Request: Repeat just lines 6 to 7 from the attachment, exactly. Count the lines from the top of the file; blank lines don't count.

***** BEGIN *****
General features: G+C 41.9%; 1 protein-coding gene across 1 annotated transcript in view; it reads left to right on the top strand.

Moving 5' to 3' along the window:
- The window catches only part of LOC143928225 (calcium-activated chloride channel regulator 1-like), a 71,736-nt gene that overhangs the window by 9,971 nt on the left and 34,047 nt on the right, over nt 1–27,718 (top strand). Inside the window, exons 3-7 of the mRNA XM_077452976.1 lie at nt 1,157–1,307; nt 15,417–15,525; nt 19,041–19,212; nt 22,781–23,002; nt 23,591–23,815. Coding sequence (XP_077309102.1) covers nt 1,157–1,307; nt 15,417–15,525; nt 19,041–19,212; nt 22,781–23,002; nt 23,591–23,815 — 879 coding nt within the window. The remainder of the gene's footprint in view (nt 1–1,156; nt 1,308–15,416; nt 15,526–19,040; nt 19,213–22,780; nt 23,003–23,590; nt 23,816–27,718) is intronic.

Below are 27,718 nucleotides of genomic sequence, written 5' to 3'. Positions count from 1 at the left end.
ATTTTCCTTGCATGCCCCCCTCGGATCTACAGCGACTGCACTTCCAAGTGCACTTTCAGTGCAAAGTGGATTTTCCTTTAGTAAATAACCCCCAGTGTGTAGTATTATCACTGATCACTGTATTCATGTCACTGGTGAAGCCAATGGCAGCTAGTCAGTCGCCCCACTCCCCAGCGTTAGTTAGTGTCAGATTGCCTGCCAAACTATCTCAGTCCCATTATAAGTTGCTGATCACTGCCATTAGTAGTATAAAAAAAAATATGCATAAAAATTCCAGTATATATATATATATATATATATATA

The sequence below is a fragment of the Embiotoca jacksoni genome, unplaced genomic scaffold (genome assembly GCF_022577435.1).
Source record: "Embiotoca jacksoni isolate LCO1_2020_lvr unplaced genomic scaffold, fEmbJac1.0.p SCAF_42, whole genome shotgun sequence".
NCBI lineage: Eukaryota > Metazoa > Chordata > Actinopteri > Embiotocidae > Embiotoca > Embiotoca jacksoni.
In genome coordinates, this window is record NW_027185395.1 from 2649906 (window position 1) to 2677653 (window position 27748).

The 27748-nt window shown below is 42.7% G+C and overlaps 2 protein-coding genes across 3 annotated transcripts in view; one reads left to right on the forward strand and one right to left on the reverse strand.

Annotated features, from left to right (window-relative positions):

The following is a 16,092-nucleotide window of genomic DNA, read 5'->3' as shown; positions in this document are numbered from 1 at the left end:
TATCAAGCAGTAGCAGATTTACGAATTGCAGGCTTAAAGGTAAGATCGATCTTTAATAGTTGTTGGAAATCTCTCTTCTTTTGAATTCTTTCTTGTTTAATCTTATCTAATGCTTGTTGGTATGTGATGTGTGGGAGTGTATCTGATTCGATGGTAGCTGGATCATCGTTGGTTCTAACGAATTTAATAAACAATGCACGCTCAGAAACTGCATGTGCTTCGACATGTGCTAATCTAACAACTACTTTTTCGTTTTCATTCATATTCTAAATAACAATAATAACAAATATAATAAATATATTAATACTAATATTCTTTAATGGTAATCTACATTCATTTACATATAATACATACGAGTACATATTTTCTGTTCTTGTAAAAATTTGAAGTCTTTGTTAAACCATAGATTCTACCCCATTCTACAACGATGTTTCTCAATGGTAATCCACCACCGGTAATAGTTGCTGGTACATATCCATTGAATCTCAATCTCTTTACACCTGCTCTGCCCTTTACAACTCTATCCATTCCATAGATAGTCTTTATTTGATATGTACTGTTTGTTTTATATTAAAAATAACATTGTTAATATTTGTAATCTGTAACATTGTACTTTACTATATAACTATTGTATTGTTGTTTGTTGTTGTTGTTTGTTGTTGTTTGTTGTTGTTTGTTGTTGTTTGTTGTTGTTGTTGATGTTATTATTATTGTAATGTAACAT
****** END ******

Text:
The sequence below is a fragment of the Embiotoca jacksoni genome, unplaced genomic scaffold (genome assembly GCF_022577435.1).
Source record: "Embiotoca jacksoni isolate LCO1_2020_lvr unplaced genomic scaffold, fEmbJac1.0.p SCAF_42, whole genome shotgun sequence".